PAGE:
By Adam Perrotta, Associate Editor
As many U.S. consumers struggle with financial health, established banks often don’t provide the personal tools and guidance needed to help customers improve their financial situations. Filling that unmet demand was the impetus for mobile banking app Varo Money.
“Consumers continue to struggle building savings and we believe that most of the big established banks no longer provide them the personalized tools and guidance they need to improve their financial situations and weather financial storms,” says company co-founder and CEO Colin Walsh, who previously held leadership roles with American Express and Wells Fargo, among others.
Formed in October 2015 by Walsh and other financial services veterans, San Francisco-based Varo already has racked up significant funding and partnerships with industry heavyweights, including The Bancorp (which provides private-label banking services for Varo accounts), Galileo Processing, Digiliti Money (formerly Cachet Financial Solutions) and Yodlee Money. After a beta test run in early 2017, the Varo app is on target for a midyear launch—and the company envisions big things ahead.
Getting to Know
Marketplace Names: Varo, Varo Money
Location: San Francisco
Open for business: 2015
Line of Business: Mobile banking app featuring companion debit Visa card
Secret Sauce: Multifunction app built from the ground up enables users to track multiple financial accounts—not just their Varo accounts. Founders have extensive experience in banking and financial services. Chatbot financial coach.
Founders: Colin Walsh, Roger Van Duinen, Kolya Klymenko
Funding: Nearly $30 million in venture and equity funding from Warburg Pincus
Ownership: Privately held
Something You Might Not Expect: With just more than 35 employees, Varo full-time employees represent over a dozen countries of origin. We never struggle with a lack of diverse opinions!
Apart from the Pack
Mobile banking apps have proliferated in recent years as mobile devices have reached ubiquity and players new and old attempt to reach customers through the mobile channel. To stand out from the crowd, Varo relies on a few key competitive advantages, according to Walsh. “Our app can replace six to eight apps out there that only do one thing,” he notes. “Users can aggregate their bank accounts—even those outside of Varo—to get a complete and integrated picture of where their money is, while also accessing insights about their spending and setting goals.”
Meanwhile, the Varo team’s experience in banking and financial technology, along with an advisory panel of consumer “co-creators,” gave the company insight into how people approach their relationship with money and what users need from a mobile banking app.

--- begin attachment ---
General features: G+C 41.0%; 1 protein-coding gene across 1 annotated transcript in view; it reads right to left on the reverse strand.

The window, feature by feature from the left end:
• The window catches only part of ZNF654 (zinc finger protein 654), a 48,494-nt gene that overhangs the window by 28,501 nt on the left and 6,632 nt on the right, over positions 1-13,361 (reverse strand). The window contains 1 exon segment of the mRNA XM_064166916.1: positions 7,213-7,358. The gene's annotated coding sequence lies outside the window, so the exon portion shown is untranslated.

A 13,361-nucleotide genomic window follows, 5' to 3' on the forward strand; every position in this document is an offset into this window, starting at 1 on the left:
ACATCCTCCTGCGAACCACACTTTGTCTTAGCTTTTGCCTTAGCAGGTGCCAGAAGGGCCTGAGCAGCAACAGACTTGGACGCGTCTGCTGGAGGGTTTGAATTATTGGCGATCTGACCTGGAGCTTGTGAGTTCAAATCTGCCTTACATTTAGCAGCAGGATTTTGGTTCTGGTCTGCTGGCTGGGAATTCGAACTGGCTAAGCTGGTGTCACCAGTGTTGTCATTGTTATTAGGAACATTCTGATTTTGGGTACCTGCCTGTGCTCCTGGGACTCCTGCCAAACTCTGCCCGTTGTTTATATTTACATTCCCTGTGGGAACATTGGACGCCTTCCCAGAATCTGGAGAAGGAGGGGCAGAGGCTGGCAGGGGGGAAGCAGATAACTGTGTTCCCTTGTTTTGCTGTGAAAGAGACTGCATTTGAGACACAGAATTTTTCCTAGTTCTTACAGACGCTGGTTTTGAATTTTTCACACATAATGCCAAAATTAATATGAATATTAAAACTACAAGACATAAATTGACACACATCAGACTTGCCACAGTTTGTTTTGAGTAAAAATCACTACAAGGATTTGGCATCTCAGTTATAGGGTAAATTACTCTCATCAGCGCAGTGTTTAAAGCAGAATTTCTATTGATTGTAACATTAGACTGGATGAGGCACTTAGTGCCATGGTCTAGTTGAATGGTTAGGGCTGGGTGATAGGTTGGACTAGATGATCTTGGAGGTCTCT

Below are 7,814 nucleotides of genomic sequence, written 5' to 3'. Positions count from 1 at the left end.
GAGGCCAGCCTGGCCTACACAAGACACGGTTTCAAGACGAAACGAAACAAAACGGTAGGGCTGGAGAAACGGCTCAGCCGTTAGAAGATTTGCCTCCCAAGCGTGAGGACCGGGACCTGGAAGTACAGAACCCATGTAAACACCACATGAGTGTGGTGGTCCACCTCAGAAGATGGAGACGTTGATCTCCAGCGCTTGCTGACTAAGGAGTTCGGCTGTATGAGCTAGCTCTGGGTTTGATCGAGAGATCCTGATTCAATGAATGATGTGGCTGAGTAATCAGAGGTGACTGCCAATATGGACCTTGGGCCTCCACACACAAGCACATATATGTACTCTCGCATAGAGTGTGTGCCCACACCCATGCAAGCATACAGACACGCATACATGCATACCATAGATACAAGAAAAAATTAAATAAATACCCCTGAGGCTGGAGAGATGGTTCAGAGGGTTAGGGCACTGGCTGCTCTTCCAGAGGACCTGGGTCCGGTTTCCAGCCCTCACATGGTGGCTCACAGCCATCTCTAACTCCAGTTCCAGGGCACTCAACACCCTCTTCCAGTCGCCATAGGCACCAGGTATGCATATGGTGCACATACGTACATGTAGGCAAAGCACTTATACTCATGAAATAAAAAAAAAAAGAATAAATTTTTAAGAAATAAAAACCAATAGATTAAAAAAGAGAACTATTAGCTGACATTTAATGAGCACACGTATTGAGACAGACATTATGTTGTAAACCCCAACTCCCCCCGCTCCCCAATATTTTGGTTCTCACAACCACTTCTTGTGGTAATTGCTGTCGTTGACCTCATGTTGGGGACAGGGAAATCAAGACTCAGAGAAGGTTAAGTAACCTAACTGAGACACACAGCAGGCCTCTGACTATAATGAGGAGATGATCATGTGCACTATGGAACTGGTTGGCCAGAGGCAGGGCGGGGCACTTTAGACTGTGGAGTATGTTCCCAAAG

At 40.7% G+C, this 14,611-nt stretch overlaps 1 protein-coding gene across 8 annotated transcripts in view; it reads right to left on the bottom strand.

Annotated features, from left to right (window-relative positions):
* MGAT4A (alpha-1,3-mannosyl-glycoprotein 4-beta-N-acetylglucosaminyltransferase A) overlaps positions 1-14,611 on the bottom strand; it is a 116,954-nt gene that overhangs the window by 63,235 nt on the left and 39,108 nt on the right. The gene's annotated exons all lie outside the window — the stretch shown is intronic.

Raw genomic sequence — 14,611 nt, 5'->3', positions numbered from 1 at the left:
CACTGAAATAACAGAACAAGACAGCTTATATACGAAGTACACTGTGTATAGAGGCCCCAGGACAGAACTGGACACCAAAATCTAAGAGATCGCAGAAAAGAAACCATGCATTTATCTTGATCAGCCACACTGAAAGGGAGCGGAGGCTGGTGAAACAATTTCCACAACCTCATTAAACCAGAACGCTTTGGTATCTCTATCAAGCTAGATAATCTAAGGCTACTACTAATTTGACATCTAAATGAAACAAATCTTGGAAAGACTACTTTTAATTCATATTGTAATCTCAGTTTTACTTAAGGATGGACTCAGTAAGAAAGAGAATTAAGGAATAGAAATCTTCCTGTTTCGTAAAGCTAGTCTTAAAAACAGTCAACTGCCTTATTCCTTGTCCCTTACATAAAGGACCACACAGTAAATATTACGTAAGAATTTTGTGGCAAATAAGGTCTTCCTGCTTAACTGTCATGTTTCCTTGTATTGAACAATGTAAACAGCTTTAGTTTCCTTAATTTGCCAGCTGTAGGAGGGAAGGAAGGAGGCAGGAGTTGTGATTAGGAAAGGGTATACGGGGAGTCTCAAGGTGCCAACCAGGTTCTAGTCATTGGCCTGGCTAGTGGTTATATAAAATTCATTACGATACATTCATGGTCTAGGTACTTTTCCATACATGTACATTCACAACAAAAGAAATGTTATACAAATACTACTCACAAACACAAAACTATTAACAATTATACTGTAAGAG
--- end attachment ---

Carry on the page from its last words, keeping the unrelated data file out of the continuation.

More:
“Our team is made up of people with tons of experience in banking who know what needs fixing, working with the best techies in the industry to build it,” Walsh says. “Building a mobile banking platform from the ground up, we will be able to change the economic paradigm of banking and use the power of the platform to focus on our customers’ needs first.”
Those needs range from the traditional—Varo features a physical Visa debit card to make in-store purchases—to the high-tech. The platform will be fully compatible with Apple Pay—and in late 2016, the company unveiled “Val” a mobile chatbot that serves as a digital money coach, providing advice on spending, savings and borrowing habits, which is due to launch in early 2017.
Val is a prime example of Varo’s consumer-centric design imperative, built specifically to meet the preferences of younger consumers and digital natives. “Based on the research we have conducted, many millennials would rather engage with a bot than walk into a bank branch,” Walsh notes. “We also believe that a well-trained bot can deliver a more consistent and compliant experience for our customers.”
Val also is particularly well-suited to serve another consumer segment Varo is targeting—those who Walsh describes as “hands-off” when it comes to managing their money. Those customers don’t like actively managing budgets and spending. Instead, they prefer to simply set up systems that work in the background so they can minimize the amount of time they have to spend thinking about money.
An AI-based bot like Val can help “hands-off” consumers by sending push alerts when something needs a customer’s attention, or “all good” notices when things are going smoothly. “We believe there will be elements of our product that will appeal to both groups, but will likely focus on the ‘hands-off’ market first,” Walsh says.
Further down the road, Varo has its sights on becoming a chartered national bank, enabling the company to offer deposit and lending products under one roof, FDIC deposit insurance and economic efficiencies to keep the costs of those services low, says Walsh. “We’ll be able to change the economic paradigm of banking, using the power of the platform to focus on our customers’ needs first.”
Varo believes that approach is the key to standing out from the competition, which includes some of the biggest names financial services. “Clearly the biggest banks have the most recognizable brands,” Walsh notes. “But the big banks don’t have the best reputations. We believe our biggest opportunity is to build products and services that add value to our customers’ lives and solve real problems for them.”
- Questions about Your Finances? Ask Varo Money’s Val
- Varo Money Partners with The Bancorp, Others for Mobile-Only Banking Services
- Rise of the Bots